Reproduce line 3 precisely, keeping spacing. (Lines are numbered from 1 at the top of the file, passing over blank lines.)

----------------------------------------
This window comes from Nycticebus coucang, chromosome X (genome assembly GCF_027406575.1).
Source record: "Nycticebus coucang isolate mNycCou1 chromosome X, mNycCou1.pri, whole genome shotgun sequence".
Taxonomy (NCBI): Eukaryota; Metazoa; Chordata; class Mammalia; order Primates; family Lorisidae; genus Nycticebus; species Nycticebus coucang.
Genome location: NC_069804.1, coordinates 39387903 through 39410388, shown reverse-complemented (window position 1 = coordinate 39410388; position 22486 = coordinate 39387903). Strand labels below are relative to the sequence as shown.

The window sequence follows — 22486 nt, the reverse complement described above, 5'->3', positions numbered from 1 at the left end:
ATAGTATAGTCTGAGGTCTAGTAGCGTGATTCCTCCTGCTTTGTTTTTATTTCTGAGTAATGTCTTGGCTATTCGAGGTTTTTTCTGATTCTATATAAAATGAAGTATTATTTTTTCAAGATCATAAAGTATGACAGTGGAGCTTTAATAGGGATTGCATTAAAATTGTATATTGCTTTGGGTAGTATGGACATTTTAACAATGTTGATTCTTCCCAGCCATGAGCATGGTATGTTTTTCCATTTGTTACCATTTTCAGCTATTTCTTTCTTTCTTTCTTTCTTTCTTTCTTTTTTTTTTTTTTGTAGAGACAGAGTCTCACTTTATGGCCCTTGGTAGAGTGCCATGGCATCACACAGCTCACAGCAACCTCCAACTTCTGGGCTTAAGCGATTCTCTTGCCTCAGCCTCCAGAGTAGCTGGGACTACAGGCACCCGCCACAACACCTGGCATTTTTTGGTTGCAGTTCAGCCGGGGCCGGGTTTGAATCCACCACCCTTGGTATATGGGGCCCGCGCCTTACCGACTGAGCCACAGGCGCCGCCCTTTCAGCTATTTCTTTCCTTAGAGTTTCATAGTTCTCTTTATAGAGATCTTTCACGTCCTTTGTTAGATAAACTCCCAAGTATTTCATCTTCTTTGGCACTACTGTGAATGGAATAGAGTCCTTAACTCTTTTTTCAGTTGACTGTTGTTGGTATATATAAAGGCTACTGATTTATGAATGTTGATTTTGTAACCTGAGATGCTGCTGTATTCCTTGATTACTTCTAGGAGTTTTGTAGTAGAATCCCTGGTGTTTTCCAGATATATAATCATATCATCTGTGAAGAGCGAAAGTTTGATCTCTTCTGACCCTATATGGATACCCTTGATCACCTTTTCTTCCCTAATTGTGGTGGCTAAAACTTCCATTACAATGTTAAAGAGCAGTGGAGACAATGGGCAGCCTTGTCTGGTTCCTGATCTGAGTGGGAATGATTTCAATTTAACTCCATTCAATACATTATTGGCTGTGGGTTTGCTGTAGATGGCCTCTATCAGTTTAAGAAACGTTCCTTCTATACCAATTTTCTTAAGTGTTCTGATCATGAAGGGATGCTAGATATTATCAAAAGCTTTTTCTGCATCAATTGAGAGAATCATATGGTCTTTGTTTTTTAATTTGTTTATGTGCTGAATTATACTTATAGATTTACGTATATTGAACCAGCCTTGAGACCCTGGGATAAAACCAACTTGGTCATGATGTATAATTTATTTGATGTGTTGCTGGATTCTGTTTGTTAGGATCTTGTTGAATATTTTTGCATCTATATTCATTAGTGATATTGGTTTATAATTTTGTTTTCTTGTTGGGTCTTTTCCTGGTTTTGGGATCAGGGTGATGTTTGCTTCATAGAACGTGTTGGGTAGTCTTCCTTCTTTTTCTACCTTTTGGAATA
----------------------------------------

Taxonomy (NCBI): Eukaryota; Metazoa; Chordata; class Mammalia; order Primates; family Lorisidae; genus Nycticebus; species Nycticebus coucang.